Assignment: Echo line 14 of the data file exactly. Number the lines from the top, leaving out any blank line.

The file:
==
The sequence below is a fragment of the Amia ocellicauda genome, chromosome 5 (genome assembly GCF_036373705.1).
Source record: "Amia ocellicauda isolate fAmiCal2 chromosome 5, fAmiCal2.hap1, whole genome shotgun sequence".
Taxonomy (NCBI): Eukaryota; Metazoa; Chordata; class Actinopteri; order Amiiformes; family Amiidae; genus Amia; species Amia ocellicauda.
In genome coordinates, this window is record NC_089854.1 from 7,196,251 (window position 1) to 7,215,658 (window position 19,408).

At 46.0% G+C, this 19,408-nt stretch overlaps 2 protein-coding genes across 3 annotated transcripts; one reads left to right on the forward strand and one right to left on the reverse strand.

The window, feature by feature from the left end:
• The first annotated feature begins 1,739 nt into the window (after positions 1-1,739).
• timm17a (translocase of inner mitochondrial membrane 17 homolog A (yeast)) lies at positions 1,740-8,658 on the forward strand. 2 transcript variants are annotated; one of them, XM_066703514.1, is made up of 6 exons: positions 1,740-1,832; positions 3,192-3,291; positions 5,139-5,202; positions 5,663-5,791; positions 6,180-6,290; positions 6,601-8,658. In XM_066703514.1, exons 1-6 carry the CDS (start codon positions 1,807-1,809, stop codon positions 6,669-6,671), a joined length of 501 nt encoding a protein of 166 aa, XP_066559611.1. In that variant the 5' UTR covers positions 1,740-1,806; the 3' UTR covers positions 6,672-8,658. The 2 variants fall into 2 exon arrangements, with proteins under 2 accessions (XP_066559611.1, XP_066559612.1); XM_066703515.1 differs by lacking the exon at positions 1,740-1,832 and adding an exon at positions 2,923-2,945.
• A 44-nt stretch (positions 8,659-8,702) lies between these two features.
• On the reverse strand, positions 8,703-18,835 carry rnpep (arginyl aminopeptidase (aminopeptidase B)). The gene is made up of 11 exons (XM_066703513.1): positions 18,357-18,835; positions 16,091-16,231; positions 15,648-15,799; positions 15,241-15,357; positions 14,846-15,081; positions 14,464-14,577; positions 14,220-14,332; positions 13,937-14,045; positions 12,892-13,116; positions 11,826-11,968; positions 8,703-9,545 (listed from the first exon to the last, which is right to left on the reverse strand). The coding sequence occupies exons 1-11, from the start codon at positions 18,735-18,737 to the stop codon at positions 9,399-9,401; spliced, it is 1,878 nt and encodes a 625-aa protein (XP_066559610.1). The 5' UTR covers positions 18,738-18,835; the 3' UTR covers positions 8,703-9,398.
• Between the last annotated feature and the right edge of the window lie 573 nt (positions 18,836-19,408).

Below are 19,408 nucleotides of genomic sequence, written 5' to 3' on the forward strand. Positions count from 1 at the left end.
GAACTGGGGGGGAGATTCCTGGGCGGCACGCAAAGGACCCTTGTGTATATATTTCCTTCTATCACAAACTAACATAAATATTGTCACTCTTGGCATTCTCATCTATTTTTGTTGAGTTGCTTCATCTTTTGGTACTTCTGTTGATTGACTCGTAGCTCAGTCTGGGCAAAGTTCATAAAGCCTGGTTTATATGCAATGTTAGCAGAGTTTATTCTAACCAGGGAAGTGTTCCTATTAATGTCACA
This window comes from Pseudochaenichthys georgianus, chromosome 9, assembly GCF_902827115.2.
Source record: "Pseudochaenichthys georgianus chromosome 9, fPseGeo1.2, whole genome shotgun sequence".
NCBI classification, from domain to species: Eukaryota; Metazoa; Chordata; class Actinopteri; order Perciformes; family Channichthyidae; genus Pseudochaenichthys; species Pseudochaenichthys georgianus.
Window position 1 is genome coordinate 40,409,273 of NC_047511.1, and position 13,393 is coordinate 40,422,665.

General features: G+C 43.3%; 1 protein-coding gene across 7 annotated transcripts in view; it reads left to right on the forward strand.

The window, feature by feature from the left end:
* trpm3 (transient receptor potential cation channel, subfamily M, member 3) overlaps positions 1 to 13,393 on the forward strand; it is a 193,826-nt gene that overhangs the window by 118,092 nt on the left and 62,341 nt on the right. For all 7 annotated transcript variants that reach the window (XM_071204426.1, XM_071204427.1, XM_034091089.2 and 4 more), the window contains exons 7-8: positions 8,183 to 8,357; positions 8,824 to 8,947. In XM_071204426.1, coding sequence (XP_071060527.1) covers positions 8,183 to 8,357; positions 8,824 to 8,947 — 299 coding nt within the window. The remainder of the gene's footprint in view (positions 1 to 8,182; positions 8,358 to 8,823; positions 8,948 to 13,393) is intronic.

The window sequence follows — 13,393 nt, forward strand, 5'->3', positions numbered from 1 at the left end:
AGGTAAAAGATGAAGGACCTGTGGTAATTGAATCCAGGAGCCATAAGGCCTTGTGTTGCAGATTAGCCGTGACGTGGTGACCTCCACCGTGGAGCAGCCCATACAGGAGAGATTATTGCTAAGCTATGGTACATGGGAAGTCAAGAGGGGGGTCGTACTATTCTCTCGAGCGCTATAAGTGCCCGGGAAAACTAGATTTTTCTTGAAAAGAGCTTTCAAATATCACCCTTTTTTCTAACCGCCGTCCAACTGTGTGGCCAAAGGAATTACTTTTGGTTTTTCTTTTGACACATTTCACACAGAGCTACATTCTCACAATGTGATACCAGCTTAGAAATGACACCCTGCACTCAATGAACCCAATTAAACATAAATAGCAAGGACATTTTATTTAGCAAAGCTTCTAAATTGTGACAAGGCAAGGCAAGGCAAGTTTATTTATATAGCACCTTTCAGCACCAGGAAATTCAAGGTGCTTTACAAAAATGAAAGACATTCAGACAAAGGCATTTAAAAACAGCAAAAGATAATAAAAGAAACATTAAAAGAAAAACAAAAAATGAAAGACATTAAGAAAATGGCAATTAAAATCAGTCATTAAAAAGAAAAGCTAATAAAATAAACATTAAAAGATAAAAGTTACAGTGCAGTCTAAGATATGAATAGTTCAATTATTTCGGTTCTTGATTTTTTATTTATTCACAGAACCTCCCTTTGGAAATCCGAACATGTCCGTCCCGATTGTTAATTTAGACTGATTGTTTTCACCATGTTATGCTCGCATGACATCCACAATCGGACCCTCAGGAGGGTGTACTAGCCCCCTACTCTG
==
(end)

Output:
This window comes from Pseudochaenichthys georgianus, chromosome 9, assembly GCF_902827115.2.